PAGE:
In Matthew 28, as Jesus met with the eleven disciples on the mountain in Galilee, he famously gave them the Great Commission: “All authority in heaven and on earth has been given to me. Go therefore and make disciples of all nations, baptizing them in the name of the Father and of the Son and of the Holy Spirit, teaching them to observe all that I have commanded you.”
This is the call and the command of Jesus – to make disciples. And this is the call and command we wish to follow upon our return to Japan.
There are a number of benefits to focusing on discipleship within the church. First and foremost, in so doing, we obey the call of Christ himself. Being a follower of Christ means that we desire to do what he wills, so when we see a clear call to make disciples, it makes sense that we would want to respond. You can never go wrong in doing what God calls on you to do.
Secondly, as Mike Breen says, “if you make disciples, you always get the church. But if you make a church, you rarely get disciples.” Our goal isn’t simply to add numbers. We could focus on that, and might be successful, but would we really be leading people to be disciples of Jesus? Being a disciple isn’t just about showing up to worship services each week. Being a disciple is about learning the teachings of Jesus and living them out. It means you have both a robust personal spiritual life and a robust corporate spiritual life. Being a disciple is also about discipling others. If you have a church full of disciples, I believe you will grow. A church full of adherents may grow for a time, but it will grow only as far as the talent and efforts of its builder, which frequently is not Christ.
There are other reasons besides these, but the point is that we want to go back to Japan to make disciples, not just to add numbers to a church. Making disciples in a place like Japan isn’t easy, however. The soil in Japan doesn’t always seem that great for growth (Luke 8:4-15). Nevertheless, we believe there are those who God has been drawing to himself (John 12:32), those ready to hear the shepherd’s voice (John 10:27), and we have a vision of reaching them – of participating with Christ in that work. What does that vision look like?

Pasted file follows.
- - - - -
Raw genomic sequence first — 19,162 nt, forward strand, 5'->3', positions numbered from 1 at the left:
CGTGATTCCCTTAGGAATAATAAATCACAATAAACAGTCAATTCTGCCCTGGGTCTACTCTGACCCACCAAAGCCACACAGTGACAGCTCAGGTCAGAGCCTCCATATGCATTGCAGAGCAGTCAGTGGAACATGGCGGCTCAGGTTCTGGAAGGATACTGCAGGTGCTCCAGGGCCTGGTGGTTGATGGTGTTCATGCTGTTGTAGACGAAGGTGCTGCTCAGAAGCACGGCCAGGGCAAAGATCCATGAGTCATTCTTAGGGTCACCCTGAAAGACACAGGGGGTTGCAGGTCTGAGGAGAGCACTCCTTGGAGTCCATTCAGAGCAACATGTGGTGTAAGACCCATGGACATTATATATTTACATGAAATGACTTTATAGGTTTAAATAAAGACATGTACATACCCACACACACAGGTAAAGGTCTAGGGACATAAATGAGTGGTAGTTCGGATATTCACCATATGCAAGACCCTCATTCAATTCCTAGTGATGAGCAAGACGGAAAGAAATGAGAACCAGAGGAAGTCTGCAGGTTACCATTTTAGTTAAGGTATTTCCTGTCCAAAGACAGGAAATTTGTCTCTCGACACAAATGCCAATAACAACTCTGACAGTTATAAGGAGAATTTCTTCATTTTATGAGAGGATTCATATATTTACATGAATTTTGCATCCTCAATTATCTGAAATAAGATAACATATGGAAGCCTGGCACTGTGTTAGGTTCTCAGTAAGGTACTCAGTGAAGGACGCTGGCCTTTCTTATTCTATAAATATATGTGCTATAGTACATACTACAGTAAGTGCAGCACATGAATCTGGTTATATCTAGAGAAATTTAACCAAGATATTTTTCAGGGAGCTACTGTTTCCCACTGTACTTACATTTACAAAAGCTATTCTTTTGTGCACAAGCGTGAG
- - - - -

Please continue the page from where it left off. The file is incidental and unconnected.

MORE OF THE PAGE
Our vision for discipleship in Japan looks like what we see in the early church. It looks like spending time together in each other’s homes, as we learn and pray together, share meals together, and share our lives together (Acts 2:42-47). It looks like helping young Christians grow into mature, faithful followers (Eph. 4:14-16; Heb. 6:1-3). It looks like helping long-time followers to continue to grow, and to mentor their younger brothers and sisters (Gal. 6:9; Tit. 2:2-8). All of this sets the stage for making disciples outside of the church. You will be hard pressed to make disciples outside the church if you don’t have them inside the church. When we have disciples inside the church, they will be eager to make disciples themselves.
We further envision a church filled with the fruits of the Spirit. We have a vision for a church filled with disciples who live out their faith not just among each other, but within the community as well. This is part of the process of making disciples. We envision a church which is authentically reaching the emotional and physical needs of the community, while praying that this will also provide opportunities to reach the spiritual needs of the community. We believe the church can be a place of healing and blessing which ultimately points people to Jesus. As people begin to hear the Shepherd’s voice, we envision a congregation that lovingly teaches them the way to respond, and embraces them into the local community of Christ’s disciples, enabling them to grow and mature.
Of course, the specifics of this vision will take place in the field. Like Nehemiah, we want to appraise the situation and gather workers so we can effectively work towards making it a reality (Neh. 2:11-18). We do not want this to be only our vision, but a shared vision of the Matsudo church. For that reason, we’ll make sure to discuss this vision with the church together, learning from each other and adjusting accordingly, so we are all ready to pursue it in mutual service and love. We’ll then pursue specific plans geared toward realizing that vision.
In one sense, this vision is simple. It doesn’t look flashy or glorious in earthly terms. But we are confident it pleases God as we become a church that reflects the heart and mind of Christ. As we, together, look more like faithful disciples ourselves, and as we go about the work of making disciples, we trust God will bless us and use us for his glory, and that is our heart’s deepest vision.